Several blog sites mention that riders caught without an “M” endorsement on their drivers license will have their bikes impounded until they get the endorsement. I’ve been unable to find the specific bill that references this. It’s possible that it’s not a new bill, merely an increased emphasis on enforcing licensing. Either way, those riding without the endorsement may have their bikes impounded.

— Guy Wheatley

Aug 14

When I started biking a few years ago, I was apparently part of a huge surge of new bikers just coming on the scene. The biking landscape at the time had been sculpted by those who had been riding before us.
I can only imagine what it was like then. While bikers weren’t unheard of, there were not as many bikers in those days. The biking community was more exclusive simply because there weren’t as many people riding. That climate seems to have brought motorcyclists together in their shared enthusiasm. Bikers waved at each other, and the old-timers reminisce about a time when no biker would just drive on past a stranded fellow rider.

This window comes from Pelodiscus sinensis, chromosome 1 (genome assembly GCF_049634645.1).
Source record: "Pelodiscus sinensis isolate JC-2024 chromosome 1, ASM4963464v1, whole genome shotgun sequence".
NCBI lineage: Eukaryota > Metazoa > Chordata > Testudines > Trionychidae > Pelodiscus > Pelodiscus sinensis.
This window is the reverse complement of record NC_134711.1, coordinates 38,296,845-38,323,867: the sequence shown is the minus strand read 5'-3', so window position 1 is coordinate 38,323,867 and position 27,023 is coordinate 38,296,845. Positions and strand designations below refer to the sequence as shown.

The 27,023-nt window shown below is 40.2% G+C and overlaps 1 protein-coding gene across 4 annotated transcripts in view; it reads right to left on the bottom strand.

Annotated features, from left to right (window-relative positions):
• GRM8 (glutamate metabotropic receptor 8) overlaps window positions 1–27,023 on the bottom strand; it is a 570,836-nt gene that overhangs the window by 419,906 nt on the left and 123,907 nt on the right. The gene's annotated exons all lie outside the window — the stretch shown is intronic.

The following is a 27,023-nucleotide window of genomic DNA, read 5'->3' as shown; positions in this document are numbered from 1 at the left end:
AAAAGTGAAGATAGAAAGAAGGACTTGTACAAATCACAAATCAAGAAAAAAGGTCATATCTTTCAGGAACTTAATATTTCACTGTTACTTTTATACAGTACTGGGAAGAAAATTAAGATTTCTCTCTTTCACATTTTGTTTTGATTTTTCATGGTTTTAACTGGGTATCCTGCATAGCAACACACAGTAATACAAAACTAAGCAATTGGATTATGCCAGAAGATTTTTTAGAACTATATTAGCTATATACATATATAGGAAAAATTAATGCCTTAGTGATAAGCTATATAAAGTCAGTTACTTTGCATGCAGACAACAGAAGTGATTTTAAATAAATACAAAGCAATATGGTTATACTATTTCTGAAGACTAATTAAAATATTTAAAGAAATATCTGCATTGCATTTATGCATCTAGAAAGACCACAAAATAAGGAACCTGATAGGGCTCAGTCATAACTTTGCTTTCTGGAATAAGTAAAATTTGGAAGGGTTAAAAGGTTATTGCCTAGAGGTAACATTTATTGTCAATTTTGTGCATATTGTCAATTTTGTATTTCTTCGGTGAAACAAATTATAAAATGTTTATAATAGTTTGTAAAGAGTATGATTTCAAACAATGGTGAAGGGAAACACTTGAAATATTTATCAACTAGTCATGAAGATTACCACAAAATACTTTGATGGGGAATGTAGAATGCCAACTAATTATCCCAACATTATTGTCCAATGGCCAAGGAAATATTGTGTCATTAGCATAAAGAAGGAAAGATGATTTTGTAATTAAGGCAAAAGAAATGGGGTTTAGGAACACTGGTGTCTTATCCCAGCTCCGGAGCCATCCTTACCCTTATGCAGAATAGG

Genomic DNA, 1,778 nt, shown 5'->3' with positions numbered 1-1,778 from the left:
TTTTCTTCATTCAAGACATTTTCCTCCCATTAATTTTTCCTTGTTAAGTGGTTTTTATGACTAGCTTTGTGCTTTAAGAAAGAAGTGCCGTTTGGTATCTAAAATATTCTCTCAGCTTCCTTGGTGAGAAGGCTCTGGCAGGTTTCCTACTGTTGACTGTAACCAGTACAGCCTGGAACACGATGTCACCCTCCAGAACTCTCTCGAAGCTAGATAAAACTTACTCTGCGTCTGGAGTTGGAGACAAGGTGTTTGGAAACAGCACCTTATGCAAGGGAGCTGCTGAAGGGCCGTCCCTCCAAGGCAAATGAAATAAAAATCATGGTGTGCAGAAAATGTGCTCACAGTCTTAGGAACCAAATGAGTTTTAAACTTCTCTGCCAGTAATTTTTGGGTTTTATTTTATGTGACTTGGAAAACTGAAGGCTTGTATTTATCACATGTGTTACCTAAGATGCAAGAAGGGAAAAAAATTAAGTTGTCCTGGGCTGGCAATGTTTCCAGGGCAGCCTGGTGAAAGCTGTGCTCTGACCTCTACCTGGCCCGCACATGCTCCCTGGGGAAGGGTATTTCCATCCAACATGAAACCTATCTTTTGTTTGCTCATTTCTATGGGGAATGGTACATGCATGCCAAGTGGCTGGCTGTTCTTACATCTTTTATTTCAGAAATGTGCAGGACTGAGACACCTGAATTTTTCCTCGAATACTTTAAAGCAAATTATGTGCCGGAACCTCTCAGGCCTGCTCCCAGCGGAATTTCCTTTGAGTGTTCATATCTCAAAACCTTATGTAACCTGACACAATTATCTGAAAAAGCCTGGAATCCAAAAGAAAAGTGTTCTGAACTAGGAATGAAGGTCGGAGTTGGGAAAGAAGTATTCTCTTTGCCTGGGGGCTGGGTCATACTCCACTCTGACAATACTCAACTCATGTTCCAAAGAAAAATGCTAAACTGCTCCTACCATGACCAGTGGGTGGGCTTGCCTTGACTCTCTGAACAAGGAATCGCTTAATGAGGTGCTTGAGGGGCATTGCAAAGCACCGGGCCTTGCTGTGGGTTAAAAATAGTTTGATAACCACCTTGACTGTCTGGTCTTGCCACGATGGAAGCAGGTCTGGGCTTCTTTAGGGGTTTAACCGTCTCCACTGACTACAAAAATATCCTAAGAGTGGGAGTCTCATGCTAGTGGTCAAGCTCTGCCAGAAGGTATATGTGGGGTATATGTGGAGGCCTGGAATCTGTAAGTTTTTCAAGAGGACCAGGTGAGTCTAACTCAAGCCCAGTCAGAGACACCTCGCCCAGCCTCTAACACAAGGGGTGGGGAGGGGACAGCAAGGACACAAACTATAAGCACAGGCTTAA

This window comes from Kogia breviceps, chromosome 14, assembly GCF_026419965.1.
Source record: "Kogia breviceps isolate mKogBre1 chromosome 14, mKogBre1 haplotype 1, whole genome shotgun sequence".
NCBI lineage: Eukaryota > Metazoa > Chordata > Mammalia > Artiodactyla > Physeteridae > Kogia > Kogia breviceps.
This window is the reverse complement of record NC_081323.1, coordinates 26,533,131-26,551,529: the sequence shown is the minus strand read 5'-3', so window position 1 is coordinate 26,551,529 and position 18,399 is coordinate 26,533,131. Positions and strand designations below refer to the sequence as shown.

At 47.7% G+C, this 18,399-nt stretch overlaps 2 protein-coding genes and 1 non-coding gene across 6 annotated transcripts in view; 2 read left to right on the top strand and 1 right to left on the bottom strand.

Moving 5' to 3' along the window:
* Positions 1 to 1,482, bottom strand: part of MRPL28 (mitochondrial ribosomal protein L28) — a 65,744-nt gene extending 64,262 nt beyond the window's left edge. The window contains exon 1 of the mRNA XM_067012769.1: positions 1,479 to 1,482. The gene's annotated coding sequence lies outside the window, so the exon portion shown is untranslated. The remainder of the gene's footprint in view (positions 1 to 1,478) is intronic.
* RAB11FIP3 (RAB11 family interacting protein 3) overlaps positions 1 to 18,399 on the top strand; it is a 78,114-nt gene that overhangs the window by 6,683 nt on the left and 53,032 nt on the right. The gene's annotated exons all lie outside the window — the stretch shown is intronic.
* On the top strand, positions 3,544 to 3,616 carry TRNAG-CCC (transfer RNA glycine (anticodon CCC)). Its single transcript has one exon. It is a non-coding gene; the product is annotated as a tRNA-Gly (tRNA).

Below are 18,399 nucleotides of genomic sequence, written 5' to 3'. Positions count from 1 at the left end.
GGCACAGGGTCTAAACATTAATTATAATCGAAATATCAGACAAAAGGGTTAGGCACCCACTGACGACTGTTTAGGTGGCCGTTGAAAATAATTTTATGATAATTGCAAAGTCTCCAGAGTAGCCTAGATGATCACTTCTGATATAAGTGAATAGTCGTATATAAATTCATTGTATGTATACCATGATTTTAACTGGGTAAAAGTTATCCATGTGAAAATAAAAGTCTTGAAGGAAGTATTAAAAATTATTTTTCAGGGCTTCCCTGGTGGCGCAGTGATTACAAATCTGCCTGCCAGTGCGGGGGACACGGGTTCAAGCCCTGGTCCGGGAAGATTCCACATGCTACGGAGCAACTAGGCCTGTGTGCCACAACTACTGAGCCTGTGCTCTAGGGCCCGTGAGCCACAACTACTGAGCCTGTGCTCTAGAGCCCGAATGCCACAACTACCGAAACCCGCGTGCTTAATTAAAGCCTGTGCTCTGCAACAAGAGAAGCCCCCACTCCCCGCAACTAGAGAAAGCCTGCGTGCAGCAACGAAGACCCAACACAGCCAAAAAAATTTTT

I came to motorcycling on the crest of a great wave of new riders. That flood of people with new ideas and expectations must have had an effect on the image held of, and by bikers. Many of the forums I go to have threads about waving. Some are fanatics about it and take it personally when another biker doesn’t wave back. Others are less emotional, but still note a change in this time honored tradition.
Ten years ago you could ride all day and, unless your were at some biking activity or event, you might not see another bike. Today if you’re on a scenic ride on a weekend, you’re going to see a hundred or more bikes. If you try to wave at every bike you meet, you’ll spend as much time with you hand in the air as on the bars.
One long time rider I know told me about taking a weekend ride over a scenic road. On one stretch, as they were rounding a mountain curve, his group of 20 to 30 bikes met another group of 20 to 30 bikes. He described up to 60 bikes roaring past each other on a narrow pass at closing speeds approaching 100 mph, and nobody with both hands on the bars.